Quality Control: The observation techniques and activities used to fulfill requirements for quality.

  • The sight dealing exclusively with different meanings –  www.diffen.com  –  has this to state:

Quality Assurance is process oriented and focuses on defect prevention; while quality control is product oriented and focuses on defect identification. It goes on to illustrate the difference with the help of a chart

Because “assurance” means that you know you did everything needed to make something that works right, while “control” means that you have no idea whether any or all of your batch o’junk is worth anything until you examine each item.

In the case of software, QA means that you know that the code you are making fulfills the requirements, QC is discovering that your process of writing code was not adequate to assure that you didn’t create a lot of bugs along with your features.ChrisBaugh

QM-QA-QCAs the quality movement matured and improved, it developed into Quality Management. Now the emphasis has widened to include developments in systems thinking and management systems.  Quality management is a much broader field.  While it includes quality planning, as well as quality control and quality assurance, it also includes quality improvement and extends beyond just QA and QC to a systems approach and looking at the quality management system as a whole.

  • Difference between QA and QC, while neatly laying out the differences in a tabular format, focuses on failure prevention as the key to Quality Assurance, as against failure detection of the Quality Control.

Quality Assurance: a Strategy of Prevention whereas Quality Control: a Strategy of Detection.

  • What is the difference between Quality Assurance and Quality Control?   differentiates these as :“Prevention over inspection” and “DIRFT – Do It Right the First Time”. At the heart of these two concepts lies the idea that everything we produce should be produced error free from the start, because it’s more costly to fix an error afterwards.
  • BBC’s article on Product analysis and evaluation states that – Designers and manufacturers use product analysis to help them develop ideas for new or improved products and to analyse the work of other designers. Quality assurance is a system of checks and inspections to ensure high standards throughout design and manufacture.

Quality Control is defined as a system for verifying and maintaining a desired level of quality in an individual test or process.  Quality control activities span the testing process from the moment of specimen collection until the time the physician receives the report.  Quality Assurance (QA) is defined by the College of American Pathologists as systematic monitoring of quality control results and quality practice parameters to assure that all systems are functioning in a manner appropriate to excellence in health care delivery.  Quality assurance is a coordinated system designed to detect, control and prevent the occurrence of errors and, ultimately, to further a clinician’s ability to appropriately care for his or her patient. A number of quality control/quality assurance measures for cytopathology have been specified by the Clinical Laboratory Improvement Amendments of 1988.  All quality assurance processes must be described and documented in a quality assurance program in the laboratory.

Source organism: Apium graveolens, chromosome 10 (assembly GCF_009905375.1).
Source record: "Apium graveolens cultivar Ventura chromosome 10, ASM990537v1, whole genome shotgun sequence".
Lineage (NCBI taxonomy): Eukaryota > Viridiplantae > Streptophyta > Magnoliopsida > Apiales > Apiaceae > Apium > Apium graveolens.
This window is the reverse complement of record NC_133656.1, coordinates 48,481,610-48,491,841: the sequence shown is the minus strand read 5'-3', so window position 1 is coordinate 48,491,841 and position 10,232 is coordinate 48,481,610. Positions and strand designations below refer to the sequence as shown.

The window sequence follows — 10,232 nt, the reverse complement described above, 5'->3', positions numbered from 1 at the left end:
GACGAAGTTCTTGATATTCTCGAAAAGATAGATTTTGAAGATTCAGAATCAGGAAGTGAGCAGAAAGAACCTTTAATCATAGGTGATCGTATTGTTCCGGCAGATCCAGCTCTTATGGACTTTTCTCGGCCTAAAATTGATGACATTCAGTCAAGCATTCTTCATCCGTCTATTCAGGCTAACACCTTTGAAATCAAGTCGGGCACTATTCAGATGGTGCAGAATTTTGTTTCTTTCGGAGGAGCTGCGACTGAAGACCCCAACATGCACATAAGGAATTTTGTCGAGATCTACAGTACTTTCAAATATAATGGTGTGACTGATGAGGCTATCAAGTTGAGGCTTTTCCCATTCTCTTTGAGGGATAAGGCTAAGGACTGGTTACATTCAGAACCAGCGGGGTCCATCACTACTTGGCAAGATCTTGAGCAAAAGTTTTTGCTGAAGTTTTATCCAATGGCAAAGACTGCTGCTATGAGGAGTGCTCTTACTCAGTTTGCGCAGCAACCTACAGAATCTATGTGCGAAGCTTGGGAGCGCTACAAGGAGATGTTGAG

Simply put, quality assurance is the act of creating, monitoring and maintaining the overall quality system (the marching orders).

Quality control is the act of carrying out those orders during the process of creating the product or deliverable.

The quality control manager will probably be interested in product yield, reacts to changing conditions, focuses on the product, provides a production line function, and finds faults. The aim of quality control is to offer the highest quality of product or service to the client, thereby meeting or even exceeding the client requirements.

QC focuses on the product produced. This focus is two-fold, ensuring that both customer and producer share the same vision of quality, and that work is objectively reviewed to eliminate defects. First goal is to reduce the “Quality Gap”, the gap between customer expectations (not necessarily stated) and the development team’s understanding of the explicit requirements. The second goal of the Quality Control entity is to find defects before they reach the customer.

QA focuses on processes and their continuous improvement. Its goal is to reduce variance in processes in order to predict the quality of an output (final or interim product), gather best practices for the company, reduce cost, and reduce time to market. QA is strongly linked to innovation and creativity. Quality Assurance neither imposes nor defines processes for other people, but it provides advice and support to the process owner, which leads to the ability to measure success and make decisions based on facts. A well-known approach to Quality Assurance is the PDCA (Plan Do Check Act) Cycle.